Gothic Voices - Mary Star Of The Sea - MusicWeb International
For many music lovers, one of the finest recordings of
the last 50 years was the extraordinary A Feather on the Breath of God, the
legendary recording from the Gothic Voices recorded in
1981, which, for many, served as an introduction to the world of medieval
polyphony as represented by Hildegard of Bingen. This new CD is just for the
four outstanding singers of Gothic Voices, unaccompanied and unadorned (and not
the original singers from 35 years ago!). This is the first of a series for
Linn: the next will be devoted to Dufay.
This new CD is largely from later in the medieval period, principally the 13th and 14th centuries, interspersed with recent material from Joanne Metcalf and Andrew Smith. The focus in this CD is not a single composer but a single theme of Marian devotion.
Not to pay attention to the context, and to listen to the CD as pure music is to miss a little of the purpose of the programme, something which has been obviously carefully planned. To say that is to take nothing away from the beauty and security of the a capella singing, which is sheer delight throughout.
It would be simple to dismiss Marian devotions as of a kind, when Mary is of such significance in so many ways, not simply as ‘The Star of the Sea', or the young virgin at the Annunciation but no less as the mature mother in grief at the foot of the Cross (‘Stond wel, Moder, under rode') and the assumed Queen of Heaven. The programme thus moves through stages from the general through to the particular Mary on whom the believer might focus a specific meditation and prayer.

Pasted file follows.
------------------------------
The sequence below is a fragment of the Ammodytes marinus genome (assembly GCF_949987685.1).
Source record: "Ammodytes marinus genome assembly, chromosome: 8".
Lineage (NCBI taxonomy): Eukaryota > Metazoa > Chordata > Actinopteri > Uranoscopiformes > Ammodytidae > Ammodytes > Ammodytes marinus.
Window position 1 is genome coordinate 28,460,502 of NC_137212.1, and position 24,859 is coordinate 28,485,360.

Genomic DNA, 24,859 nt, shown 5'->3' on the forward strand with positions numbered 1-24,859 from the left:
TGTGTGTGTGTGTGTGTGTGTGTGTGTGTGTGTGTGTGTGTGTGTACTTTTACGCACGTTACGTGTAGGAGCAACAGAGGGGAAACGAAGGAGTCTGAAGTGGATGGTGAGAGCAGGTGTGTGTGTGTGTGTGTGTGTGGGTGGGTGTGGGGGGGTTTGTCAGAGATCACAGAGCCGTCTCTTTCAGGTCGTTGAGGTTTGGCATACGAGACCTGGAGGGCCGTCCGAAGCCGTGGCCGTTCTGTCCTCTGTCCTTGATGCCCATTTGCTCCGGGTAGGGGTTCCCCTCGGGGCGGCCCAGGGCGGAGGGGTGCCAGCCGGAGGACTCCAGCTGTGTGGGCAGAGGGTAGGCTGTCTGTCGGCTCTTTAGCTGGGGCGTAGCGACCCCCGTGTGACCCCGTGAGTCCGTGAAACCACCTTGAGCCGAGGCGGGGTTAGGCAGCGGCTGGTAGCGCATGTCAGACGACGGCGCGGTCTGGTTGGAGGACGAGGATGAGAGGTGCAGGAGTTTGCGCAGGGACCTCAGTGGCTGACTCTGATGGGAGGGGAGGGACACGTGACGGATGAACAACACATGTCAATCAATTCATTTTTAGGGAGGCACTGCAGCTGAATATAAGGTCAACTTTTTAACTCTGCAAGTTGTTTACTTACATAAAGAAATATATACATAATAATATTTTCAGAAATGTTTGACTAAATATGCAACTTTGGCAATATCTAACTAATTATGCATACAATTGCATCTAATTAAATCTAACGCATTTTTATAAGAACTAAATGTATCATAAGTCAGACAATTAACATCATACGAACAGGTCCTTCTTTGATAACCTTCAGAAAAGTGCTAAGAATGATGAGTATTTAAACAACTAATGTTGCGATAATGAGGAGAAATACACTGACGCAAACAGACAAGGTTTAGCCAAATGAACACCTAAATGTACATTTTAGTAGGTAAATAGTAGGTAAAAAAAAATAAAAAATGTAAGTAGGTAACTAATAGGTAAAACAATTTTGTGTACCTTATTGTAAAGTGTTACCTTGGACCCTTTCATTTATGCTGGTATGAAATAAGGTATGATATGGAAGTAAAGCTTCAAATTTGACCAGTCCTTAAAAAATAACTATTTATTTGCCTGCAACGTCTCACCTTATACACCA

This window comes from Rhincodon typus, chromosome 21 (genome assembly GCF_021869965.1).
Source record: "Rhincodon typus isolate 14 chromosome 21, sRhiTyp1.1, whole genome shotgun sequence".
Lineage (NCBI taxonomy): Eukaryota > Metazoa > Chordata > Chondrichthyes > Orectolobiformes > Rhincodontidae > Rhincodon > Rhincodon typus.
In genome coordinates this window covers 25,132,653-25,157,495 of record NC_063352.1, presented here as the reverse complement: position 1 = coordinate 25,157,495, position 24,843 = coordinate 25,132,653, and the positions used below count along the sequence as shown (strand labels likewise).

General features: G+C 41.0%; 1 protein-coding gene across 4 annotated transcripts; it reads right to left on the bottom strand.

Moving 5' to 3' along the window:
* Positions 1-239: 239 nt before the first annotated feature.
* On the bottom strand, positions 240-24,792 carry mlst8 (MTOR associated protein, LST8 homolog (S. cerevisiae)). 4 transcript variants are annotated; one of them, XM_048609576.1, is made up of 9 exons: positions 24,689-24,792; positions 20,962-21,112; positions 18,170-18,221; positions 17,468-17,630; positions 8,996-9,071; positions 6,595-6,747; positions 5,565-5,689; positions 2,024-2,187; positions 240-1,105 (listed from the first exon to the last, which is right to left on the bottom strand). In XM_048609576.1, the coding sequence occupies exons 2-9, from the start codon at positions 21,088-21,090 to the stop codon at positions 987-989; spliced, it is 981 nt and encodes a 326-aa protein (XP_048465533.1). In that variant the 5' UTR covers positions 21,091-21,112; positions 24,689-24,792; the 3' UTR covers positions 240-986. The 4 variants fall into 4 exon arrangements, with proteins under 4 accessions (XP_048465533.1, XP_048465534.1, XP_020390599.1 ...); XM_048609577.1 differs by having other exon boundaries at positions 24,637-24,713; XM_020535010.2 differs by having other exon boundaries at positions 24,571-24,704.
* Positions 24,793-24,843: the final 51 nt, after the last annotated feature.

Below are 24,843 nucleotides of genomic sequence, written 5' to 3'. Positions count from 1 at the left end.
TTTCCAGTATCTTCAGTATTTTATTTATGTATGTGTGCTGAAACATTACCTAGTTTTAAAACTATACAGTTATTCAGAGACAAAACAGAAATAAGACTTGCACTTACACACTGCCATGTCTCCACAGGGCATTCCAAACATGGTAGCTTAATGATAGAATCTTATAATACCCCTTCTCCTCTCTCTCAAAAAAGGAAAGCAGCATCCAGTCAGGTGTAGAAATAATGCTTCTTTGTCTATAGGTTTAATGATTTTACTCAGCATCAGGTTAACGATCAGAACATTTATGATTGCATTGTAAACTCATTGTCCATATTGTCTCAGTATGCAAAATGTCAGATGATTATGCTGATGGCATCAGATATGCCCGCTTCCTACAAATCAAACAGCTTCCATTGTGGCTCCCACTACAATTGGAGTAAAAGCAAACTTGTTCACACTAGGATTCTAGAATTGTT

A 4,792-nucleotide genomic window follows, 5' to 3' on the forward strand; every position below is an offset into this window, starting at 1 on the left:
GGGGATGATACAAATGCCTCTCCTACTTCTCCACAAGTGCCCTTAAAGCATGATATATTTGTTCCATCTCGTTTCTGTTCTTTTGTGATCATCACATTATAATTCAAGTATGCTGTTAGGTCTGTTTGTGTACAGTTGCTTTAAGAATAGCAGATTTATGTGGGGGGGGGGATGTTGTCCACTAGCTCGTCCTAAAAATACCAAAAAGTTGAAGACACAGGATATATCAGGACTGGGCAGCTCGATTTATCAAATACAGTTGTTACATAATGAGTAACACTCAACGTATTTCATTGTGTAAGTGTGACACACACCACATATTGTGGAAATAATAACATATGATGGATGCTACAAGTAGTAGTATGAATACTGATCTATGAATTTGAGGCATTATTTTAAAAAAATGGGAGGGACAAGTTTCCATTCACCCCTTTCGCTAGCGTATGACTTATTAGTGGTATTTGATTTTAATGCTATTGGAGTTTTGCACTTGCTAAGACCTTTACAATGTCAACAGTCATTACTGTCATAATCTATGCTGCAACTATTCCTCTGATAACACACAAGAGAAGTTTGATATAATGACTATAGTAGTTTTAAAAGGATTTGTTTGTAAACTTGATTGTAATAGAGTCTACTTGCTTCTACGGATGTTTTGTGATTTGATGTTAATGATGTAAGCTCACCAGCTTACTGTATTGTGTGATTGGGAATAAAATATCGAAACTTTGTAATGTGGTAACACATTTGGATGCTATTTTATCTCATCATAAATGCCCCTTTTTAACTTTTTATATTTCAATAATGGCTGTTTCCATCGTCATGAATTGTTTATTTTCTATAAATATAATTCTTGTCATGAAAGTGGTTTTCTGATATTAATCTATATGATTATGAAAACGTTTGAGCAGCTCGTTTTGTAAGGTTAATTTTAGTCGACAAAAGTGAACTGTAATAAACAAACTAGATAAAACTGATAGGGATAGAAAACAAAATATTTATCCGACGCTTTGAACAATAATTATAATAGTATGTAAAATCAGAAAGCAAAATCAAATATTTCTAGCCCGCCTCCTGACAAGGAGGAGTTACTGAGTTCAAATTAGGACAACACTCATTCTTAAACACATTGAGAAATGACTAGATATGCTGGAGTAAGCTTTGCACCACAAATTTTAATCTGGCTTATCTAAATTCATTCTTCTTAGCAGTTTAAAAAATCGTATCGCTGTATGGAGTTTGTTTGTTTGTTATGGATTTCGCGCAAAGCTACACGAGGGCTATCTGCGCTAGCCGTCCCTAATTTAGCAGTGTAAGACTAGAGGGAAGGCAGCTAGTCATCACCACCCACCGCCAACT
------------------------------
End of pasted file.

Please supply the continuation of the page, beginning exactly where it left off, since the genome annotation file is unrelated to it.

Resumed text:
It is the agonised grief of ‘Stond wel...' in the anonymous form, which is the highlight of the CD - there is astonishing depth of beauty and anguish in the simple lines of the dialogue between mother and crucified Son. The simplicity is part of the intensity communicated. It is not often than reviewers draw attention to the acoustic of the recording, but the effect of the ambience of Boxgrove Priory gives a wonderful sense of background silence and timelessness. Regardless of personal faith, the sense of loss is universal, and it is caught to perfection here.
There are glories throughout, and the examples of modern pieces are well-performed. I confess that I remain in two minds about these. They contain fine moments and serve to remind us that Marian devotion is not something confined to a distant past but a continuing and important part of faith for so many. And yet, for myself, I think I would have preferred to have heard more pieces from the wealth of existent material from the Middle Ages. But that does not detract from the significance or excellence of the programme - in other moods, I might think differently.